• Familial aggregation;
  • multifactorial model;
  • proband characteristics;
  • specific language impairment (SLI)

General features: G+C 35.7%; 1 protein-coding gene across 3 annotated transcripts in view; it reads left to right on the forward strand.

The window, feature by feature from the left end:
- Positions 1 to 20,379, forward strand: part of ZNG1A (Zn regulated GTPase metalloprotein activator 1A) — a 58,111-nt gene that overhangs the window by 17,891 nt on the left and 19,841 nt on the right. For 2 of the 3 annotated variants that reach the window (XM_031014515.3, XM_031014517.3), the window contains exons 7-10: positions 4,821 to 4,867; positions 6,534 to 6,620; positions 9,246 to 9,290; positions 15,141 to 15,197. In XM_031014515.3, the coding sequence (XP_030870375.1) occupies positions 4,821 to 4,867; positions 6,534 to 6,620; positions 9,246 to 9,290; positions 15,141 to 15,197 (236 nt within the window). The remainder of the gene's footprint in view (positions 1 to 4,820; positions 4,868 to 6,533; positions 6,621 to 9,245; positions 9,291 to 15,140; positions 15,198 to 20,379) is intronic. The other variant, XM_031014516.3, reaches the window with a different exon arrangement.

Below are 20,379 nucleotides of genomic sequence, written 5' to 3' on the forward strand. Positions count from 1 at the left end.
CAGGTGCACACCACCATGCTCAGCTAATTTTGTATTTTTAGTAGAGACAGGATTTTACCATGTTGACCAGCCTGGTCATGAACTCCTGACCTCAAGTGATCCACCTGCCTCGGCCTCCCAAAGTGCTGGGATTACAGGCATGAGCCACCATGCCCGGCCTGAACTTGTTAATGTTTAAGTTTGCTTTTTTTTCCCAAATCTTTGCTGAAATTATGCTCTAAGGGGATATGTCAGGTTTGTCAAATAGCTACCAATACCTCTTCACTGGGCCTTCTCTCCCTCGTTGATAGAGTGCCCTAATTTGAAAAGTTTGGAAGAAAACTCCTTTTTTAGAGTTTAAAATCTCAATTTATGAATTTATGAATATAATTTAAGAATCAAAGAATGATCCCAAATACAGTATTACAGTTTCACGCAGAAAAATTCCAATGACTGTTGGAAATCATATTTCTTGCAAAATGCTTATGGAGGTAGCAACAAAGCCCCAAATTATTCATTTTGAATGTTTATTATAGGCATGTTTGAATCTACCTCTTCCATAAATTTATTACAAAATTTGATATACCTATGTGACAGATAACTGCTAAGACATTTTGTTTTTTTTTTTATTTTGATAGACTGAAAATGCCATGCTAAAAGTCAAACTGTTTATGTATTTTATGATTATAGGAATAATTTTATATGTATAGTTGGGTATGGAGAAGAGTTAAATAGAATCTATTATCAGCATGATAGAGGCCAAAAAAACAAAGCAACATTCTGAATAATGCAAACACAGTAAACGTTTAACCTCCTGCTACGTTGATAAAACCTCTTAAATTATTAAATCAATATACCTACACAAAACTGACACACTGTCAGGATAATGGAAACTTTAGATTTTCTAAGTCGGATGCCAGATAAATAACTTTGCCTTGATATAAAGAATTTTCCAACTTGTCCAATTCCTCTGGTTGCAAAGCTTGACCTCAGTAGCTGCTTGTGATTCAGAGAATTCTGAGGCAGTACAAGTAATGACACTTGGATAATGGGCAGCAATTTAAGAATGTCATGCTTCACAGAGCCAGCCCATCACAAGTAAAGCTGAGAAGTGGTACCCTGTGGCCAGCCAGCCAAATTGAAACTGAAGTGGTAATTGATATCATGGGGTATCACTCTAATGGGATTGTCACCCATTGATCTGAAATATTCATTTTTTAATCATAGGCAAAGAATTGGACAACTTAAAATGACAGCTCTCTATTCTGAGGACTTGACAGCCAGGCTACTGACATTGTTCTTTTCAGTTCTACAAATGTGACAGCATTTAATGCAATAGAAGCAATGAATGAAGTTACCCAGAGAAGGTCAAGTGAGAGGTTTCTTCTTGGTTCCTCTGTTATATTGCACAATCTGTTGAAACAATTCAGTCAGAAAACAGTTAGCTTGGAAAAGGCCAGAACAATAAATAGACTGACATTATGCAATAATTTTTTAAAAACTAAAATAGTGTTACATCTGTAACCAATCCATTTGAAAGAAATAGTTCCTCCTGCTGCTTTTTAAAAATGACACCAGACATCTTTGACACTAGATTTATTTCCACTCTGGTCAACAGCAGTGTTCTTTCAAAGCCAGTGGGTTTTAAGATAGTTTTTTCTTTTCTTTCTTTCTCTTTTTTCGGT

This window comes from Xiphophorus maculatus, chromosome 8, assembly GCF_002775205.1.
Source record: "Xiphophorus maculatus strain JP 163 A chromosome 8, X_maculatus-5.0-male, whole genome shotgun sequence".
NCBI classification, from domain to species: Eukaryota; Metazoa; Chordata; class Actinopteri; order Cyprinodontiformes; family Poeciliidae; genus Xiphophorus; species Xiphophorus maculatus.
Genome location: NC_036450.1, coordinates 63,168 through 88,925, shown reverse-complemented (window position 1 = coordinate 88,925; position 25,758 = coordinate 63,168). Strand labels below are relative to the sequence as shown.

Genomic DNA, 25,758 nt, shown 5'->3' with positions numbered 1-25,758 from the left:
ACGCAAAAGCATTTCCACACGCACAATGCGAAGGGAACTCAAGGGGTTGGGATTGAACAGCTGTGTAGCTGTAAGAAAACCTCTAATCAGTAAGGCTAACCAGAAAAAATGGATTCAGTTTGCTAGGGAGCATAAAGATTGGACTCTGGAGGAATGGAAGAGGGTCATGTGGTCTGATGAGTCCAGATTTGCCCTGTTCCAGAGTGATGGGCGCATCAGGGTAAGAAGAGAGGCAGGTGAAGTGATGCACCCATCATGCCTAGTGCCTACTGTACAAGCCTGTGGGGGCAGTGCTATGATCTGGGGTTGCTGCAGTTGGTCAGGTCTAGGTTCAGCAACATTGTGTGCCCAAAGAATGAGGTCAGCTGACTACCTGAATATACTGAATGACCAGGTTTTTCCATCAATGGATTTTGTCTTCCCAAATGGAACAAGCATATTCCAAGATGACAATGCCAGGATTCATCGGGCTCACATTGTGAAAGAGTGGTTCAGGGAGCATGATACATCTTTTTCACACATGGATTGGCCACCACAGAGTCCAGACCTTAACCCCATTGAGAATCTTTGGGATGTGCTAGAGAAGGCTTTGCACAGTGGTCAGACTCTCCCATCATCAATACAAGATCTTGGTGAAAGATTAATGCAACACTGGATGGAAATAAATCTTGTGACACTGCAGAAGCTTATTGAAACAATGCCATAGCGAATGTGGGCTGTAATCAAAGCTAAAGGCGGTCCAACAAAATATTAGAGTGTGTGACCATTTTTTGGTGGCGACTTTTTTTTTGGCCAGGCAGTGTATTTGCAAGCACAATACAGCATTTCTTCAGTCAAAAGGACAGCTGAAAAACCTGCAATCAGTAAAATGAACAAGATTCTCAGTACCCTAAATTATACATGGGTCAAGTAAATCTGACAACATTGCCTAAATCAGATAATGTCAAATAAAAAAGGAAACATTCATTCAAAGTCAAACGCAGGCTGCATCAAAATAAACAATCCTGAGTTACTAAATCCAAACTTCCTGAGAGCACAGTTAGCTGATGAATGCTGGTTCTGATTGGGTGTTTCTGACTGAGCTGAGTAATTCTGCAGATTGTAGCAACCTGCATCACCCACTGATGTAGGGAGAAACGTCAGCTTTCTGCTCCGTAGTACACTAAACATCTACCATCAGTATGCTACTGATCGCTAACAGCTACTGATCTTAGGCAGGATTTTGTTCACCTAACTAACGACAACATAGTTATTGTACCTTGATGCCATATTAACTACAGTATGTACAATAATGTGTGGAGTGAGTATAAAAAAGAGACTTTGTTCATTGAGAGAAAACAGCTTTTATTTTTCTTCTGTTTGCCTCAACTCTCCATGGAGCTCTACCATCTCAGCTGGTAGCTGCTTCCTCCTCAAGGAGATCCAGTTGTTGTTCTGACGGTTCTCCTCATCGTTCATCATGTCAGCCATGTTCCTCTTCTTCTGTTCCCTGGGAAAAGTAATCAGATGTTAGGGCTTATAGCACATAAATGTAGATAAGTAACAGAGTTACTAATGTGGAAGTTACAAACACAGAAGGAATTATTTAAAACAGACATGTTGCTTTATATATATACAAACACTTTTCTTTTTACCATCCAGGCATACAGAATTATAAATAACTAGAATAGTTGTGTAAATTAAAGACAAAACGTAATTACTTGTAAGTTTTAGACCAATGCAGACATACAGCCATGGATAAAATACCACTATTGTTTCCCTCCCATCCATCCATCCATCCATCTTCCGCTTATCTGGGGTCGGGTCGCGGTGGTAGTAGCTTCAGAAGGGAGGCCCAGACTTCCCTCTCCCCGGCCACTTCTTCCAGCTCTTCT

There is now little doubt that both environmental factors and genes are likely to make important contributions to the aetiology of specific language impairment (SLI). The most commonly proposed model for understanding these influences is the multifactorial model. In the present study we examine two expectations based on this model: that there will be a systematic relationship between the severity of proband language scores and the rate and severity of SLI in relatives and that relatives will be more strongly affected if they are relatives of a proband of the more rarely affected gender (female) because the latter require a higher genetic liability to become equally impaired. Ninety-three probands and their 300 first-degree relatives participated in this study. Results showed a relationship between proband severity at age 14 and an increased rate of SLI in relatives. This relationship was strong for child siblings and was significant with respect to both rate of SLI and severity over a range of language and literacy measures. In contrast, higher levels of SLI among relatives of female rather than male probands was entirely disproved.